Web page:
I think this is what I have to do and this is my duty as a young artist, I have to help out other young artists to get there as well because it’s a really tough world. I’ve been given this opportunity to spread my own music and I need to give other people the same opportunity because I don’t see myself doing this until i’m 50, i’m doing this until i’m 40, tops. And then it’s time for the next generation and I’ll probably still be involved in the scene but in an other way, running a label, helping out young artists with management or whatever.
But I’m not gonna be the guy who’s gonna be in the spotlight forever. I wanna go out at my best because that’s how you want people to remember you, I don’t want to be 55 and balding.
This whole nightlife is based around youth and young people and young fresh ideas.
Even tough I do respect older DJs who are still doing things for the scene, I don’t see myself touring 4-5 nights a month and having a family.

Do you still find time for other musical projects or is it just Locked Groove these days ?

It is just Locked Groove these days, I do still play a lot of piano though. Whenever I get the chance I’ll make a 2-hour session of piano, like old time. I still learn a lot of piano because I think it’s important. It’s also some sort of relaxation from electronic music.

Could you tell us how your featuring with Gingy on Turbo came to be and was produced ?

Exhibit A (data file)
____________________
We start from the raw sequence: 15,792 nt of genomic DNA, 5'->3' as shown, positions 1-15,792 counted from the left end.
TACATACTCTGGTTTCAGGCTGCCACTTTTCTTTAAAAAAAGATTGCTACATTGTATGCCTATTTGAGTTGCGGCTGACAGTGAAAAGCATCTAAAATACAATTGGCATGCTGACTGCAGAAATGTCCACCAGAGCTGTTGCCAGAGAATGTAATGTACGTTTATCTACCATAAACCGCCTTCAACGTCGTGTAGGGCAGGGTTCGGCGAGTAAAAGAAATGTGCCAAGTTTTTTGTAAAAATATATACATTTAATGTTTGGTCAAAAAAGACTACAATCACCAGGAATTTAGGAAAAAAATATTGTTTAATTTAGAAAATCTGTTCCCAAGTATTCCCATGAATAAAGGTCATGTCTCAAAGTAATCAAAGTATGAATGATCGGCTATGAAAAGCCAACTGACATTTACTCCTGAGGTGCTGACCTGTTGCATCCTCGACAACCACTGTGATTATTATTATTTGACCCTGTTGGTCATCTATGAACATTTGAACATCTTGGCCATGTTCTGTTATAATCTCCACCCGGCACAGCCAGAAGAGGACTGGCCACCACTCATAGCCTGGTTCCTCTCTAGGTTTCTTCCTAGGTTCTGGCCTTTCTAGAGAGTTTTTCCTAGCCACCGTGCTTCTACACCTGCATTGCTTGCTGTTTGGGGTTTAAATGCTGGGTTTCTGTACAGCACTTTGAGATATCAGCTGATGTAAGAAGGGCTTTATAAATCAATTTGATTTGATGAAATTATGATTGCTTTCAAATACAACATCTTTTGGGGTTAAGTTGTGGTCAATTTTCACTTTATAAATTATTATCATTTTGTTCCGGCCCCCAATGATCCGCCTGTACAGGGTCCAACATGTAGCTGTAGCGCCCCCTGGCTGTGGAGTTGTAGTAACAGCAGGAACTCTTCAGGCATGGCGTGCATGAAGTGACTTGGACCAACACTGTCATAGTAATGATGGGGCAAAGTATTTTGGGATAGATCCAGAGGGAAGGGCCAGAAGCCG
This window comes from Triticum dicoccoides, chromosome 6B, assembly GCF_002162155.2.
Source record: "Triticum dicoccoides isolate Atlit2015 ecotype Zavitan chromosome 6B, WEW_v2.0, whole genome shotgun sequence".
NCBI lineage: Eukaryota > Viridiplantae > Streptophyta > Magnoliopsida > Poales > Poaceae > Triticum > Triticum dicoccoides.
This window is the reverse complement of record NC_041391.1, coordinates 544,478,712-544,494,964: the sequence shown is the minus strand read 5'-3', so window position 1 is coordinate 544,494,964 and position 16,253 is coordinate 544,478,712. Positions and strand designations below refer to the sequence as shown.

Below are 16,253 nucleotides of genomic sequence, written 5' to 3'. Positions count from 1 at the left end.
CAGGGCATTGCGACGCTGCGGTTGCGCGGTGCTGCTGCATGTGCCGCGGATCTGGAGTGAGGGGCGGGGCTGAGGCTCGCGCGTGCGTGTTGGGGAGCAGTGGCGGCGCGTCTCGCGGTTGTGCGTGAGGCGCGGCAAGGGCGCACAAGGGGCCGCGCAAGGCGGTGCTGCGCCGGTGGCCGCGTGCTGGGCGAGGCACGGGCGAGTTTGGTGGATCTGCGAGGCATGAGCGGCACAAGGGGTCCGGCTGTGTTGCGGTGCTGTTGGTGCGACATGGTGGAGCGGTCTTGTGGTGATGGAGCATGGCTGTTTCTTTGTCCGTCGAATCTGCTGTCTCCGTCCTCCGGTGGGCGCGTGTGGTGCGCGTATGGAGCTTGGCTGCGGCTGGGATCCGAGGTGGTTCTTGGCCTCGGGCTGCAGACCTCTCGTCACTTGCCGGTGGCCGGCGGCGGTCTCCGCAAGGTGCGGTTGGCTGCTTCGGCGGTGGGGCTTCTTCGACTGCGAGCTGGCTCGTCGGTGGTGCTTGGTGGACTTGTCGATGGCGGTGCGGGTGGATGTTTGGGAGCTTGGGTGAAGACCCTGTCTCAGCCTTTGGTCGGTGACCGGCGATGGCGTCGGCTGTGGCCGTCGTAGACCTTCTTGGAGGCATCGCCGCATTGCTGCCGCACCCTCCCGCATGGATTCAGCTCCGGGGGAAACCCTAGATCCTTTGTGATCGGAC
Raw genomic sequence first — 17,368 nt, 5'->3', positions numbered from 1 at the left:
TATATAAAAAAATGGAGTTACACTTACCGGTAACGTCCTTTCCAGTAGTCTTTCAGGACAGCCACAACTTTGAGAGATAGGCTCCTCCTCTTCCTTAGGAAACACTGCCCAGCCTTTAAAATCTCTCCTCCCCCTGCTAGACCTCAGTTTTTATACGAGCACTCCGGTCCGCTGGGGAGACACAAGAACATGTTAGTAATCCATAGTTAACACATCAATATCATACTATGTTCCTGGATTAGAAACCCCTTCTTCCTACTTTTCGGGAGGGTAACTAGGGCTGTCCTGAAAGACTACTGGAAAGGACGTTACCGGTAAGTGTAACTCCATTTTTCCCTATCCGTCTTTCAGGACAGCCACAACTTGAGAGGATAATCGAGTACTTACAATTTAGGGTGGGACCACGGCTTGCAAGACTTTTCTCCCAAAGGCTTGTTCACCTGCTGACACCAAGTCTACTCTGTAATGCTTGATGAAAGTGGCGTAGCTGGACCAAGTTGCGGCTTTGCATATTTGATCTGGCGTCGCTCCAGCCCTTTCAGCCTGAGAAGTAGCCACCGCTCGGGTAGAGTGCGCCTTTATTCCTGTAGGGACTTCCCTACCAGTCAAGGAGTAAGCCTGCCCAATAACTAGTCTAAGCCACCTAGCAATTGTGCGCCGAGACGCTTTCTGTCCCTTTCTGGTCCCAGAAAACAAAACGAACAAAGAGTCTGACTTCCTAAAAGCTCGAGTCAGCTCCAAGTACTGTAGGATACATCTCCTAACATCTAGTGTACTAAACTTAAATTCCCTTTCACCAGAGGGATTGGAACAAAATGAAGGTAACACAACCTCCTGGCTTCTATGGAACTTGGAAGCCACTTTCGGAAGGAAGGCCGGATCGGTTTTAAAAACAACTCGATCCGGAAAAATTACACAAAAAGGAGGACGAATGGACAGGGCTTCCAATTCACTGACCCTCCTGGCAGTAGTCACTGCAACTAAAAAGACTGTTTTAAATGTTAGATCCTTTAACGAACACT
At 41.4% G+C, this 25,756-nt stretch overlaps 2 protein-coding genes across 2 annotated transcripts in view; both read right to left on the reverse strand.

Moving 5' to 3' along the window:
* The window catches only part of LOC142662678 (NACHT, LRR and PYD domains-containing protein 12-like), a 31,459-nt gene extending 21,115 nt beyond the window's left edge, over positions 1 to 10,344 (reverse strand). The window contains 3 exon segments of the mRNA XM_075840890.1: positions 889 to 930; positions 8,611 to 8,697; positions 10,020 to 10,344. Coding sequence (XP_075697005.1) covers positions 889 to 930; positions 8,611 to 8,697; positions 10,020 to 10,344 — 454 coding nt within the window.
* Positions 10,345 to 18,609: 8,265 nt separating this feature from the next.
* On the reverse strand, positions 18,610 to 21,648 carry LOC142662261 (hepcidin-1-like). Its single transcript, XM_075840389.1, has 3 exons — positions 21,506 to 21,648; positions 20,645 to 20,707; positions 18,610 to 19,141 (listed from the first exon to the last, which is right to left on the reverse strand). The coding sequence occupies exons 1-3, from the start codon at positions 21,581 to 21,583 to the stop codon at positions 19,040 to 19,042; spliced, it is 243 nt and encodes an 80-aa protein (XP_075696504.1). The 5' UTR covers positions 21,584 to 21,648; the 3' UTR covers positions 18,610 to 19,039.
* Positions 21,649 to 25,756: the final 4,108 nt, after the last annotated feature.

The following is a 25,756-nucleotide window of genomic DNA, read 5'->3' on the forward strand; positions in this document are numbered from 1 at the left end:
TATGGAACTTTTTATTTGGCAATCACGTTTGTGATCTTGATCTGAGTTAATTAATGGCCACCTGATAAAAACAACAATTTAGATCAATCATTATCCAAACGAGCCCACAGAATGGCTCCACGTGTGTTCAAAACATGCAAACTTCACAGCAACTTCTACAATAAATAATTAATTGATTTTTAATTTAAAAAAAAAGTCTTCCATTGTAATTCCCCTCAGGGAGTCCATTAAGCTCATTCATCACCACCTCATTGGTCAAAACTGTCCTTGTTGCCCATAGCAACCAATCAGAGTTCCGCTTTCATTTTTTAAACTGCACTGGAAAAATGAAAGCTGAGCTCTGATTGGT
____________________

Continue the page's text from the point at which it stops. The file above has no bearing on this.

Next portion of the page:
The production of Tie Dye is a funny one.
We were both signed on Turbo and we met and started chatting.
We started sending some parts across the internet and in a few hours we had the track basically, I did the vocals. So it was all done in a day.

If your sound is already so mature it is probably partly thanks to your former boss, from back when you worked in a record store, who filled you in with a lot of his own musical knowledge. Do you still have time to check out older, more experimental or casual sounds ? What have been your latest unexpected discoveries ?

I do have time for that and still research a lot of old stuff. It is part of my job. If I have some extra time, I’d look for a record store. My latest find was actually in a record store in Rotterdam, a really small second-hand store. I find a record in there by a band called TIM -which is also my first name- and it was called “The Sun Will Win” (in Dutch) and it’s like this post-punk record which is absolutely fucking insane. The funny thing is there was a contact data on the back so I found this guy on the internet, e-mailed him and bought all the records he still owned because they didn’t sell a lot. I sold them on discogs for like 60€ apiece, which was pretty amazing :laugh:
I’m pretty connected with the art scene so I buy a lot of art records as well, the last one was Le Corbusier’s which i got for a very decent price.
I also do check out new experimental music but a lot of it is shit as well.

I’m eagerly expecting your Heritage double-pack EP revisiting Belgian musical history, do you have any insights for us ?

Well the artwork is a French artwork actually, I took a painting from Rousseau called “The Dream” and it’s gonna be the artwork.

Heritage is out on the 25th and you can already catch a preview of the whole EP. Locked Groove is once again demonstrating his composing skills by delivering deeper and more ambient tunes that will surely get your eyes closed and your head tilting to the pace of these epic tracks. Can’t wait to hear them properly to get boarded for the full musical and physical voyage.

You might also want to catch Locked Groove in tonight’s Boiler Room session playing alongside other Hotflush members (including South London Ordnance, Haste next guest on the 19th of April, don’t miss it).

Locked Groove : Facebook / Twitter / Soundcloud